How many pictures would you have to take? (Much math involved)

I’m pretty sure I could figure out the answer if I sat with Microsoft Excel long enough, but I’ll save some time and bet that someone here can figure this out in their head:

If you have eight people, how many different pictures would you have to take to capture every combination of people? Meaning person A alone, person A and B together, person A and C together, all the way to all eight people in one shot. Arrangement of the people doesn’t matter; sitting A-B-C is the same as sitting B-A-C.

This came about as my mother-in-law kept taking pictures at a birthday. “OK, the three of you together, now just the two of you, now the three of you and dad.” With her arranging everyone I had plenty of time for my mind to wander. :rolleyes:

Hmm . . . that brings up a bonus question. If it takes 5 second a person per picture, how long would it take to get all those snapshots? Of course it’s more than 5 seconds if my mom-in-law has had some wine.

C(8,1) + C(8,2) + C(8,3) + … + C(8,8)

Or, 255.

This is called a Combination in mathematics.

If nobody in the picture would have been a possibility, then it would have been 2^8 = 256. A little easier to calculate.

Additionally, at 5 seconds per person per photo, the time taken would be…

(C(8,1)*1 + C(8,2)*2 + C(8,3)*3 + … + C(8,8)*8) * 5 seconds

[cc], that’s the right answer, but you got to it the hard way. The simpler way is this:

Think of every person as one bit of an eight-bit number, each bit can be either on (that person present in the picture), or off. There are 256 combinations for eight bits. Of course, you’re probably not interested in the combination where they’re all off, so that leaves 255.

An easier way to get at it is 2^8 = 256. -1 = 255 if you don’t wish to count a picture with nobody in it (C(8,0)). Each combination is determined by deciding whether each person is in or out of it. Similarly, there are 2^10 - 1 = 1023 ways bowling pins could be arranged (some rather unlikely to arise). If you like, consider each combination to match an n-bit number, disallowing 0 if you wish.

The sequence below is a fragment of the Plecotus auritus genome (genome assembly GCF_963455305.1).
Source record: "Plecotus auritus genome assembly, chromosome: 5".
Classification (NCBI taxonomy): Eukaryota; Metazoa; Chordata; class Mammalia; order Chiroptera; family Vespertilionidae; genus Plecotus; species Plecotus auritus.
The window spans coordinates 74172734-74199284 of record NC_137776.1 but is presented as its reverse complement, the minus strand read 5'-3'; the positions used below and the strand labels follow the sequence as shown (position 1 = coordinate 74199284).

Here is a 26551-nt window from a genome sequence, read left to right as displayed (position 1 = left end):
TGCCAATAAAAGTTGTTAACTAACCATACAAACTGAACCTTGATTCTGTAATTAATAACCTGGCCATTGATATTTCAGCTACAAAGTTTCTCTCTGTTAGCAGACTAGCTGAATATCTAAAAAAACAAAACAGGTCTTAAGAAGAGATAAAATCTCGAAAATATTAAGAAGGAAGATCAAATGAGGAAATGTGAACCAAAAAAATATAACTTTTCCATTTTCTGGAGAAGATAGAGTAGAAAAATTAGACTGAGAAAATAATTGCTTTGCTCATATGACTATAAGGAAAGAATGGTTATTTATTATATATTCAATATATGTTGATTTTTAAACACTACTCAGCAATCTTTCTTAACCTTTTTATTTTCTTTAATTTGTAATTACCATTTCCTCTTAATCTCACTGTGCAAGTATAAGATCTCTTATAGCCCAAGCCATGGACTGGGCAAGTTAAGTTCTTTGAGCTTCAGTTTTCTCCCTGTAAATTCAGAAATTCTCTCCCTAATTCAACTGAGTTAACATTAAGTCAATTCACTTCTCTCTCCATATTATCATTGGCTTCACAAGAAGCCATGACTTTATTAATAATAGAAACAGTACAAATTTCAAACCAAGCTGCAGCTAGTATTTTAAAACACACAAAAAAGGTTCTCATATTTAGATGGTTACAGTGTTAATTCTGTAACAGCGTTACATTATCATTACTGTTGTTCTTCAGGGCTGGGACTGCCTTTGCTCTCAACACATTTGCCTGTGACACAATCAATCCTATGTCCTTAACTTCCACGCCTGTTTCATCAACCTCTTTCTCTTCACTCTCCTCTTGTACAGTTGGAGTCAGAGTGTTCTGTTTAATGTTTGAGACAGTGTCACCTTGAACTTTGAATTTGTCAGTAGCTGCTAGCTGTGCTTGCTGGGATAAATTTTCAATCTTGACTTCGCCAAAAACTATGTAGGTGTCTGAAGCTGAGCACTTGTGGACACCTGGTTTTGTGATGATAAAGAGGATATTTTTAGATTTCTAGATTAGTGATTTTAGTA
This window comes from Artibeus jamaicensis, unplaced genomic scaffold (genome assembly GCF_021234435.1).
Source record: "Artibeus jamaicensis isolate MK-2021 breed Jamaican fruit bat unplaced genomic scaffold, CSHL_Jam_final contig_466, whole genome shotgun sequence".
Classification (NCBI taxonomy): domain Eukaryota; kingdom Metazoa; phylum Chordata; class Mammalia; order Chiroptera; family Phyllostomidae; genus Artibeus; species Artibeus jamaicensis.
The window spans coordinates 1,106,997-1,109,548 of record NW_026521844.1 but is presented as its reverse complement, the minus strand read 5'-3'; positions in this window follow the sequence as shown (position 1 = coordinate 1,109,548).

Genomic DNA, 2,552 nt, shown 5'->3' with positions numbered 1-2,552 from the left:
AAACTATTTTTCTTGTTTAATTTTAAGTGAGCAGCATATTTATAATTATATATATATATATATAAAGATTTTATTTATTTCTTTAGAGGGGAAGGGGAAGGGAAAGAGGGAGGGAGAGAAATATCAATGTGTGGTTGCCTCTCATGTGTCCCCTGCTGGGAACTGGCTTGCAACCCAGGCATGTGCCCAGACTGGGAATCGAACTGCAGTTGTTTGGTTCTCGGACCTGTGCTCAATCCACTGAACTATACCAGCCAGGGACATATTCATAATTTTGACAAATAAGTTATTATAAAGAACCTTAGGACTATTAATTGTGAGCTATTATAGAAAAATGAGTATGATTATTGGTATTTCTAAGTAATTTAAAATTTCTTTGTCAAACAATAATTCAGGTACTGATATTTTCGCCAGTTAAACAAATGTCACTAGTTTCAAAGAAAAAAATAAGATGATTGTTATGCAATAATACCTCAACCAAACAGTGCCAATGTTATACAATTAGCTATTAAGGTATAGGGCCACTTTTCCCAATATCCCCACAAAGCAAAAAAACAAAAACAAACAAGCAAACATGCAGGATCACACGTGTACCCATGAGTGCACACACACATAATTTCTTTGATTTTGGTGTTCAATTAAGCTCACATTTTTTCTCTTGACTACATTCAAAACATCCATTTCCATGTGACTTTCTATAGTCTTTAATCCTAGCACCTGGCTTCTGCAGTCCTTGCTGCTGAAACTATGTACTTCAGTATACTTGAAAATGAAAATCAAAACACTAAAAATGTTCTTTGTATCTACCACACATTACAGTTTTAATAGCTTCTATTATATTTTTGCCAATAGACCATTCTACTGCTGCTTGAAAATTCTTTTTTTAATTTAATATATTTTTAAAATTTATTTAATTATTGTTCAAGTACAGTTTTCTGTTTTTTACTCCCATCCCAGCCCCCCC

IOW, C(N,0) + C(N,1) … + C(N,N) = 2^N

… yeah, this was bound to be a dogpile, … errr … massive simulpost.

The easier way to state it (rather than using combintions) is just 2[sup]n[/sup]-1.

You could take your pictures by lining up everyone, and assigning each person a spot in that line. For any picture, you could write out who’s in it using the positions in the line - write a ‘1’ to that spot if the person is in the picture, and a ‘0’ if they aren’t.

For example, if you have four people A, B, C, D.

A B C D
1 1 1 1 = all the people are in this picture
1 0 0 0 = person A is alone in the picture
0 1 0 1 = persons B & D are in the picture.

This pattern is, in fact, a binary number. If you count in binary all numbers up to an n-length number, it’s 2[sup]n[/sup]. The -1 is because we don’t take an empty picture (corresponding to the number 0 ).

But combinations are fun!

Yep. That’s the easiest. For any problem like this, try to find a way to make it a series of “choices”. Then you can just multiply stuff together.

Here, everyone is either “present” or “not present”. So in this case, it’s 2^8. If you had 3 possible states for everyone (like "here without hat, not here, here with hat), then it’s 3^8.

More abstractly, what the OP is asking is how many different subsets are possible from a set with 8 (or more generally, n) members. The answer, as others have already pointed out, is 2[sup]n[/sup], which includes the empty set and the entire original set.

And, if you had 100 people, it would take about 200,000,000,000,000,000,000,000 years. Of course, the universe would have ended before you finished the process.

BTW, another way the OP could conceptualize it is through a recursion formula:

There is 1 way to arrange no people. If there are C[sub]n[/sub] ways to arrange n people, there are 2*C[sub]n[/sub] ways to arrange n+1 people - each of the combinations of n either with or without the (n+1)st person.

Binary! :smack:

Should I feel stupid for not having thought of that?

I could blame my father-in-law; I asked him first and, being an accountant, he started talking about making a matrix, graphing, extrapolating . . . and I tuned him out after that. Accountants give me headaches, no offense to any that happen to be here.

I’m just excited I got the (correct) answer in 4 minutes. That’s why I love this so much more than Yahoo Answers.

Something that to me is interesting is that

C(8,0) + C(8,1) + C(8,2) + C(8,3) + … + C(8,8)

is equal to 2[sup]8[/sup]. Cranking through all those combination terms, you’d never expect it.

One picture plus photoshop

For any positive integer n,

C(n,0) + C(n,1) + C(n,2) + C(n,3) + … + C(n,n) = 2[sup]n[/sup]

You can also think of it in terms of Pascal’s triangle, where each line contains the terms of such a sum.

There’s a genius in every thread.

Special case of the binomial theorem

I spent a large chunk of one year of high school math proving that, starting with combinations and permutations.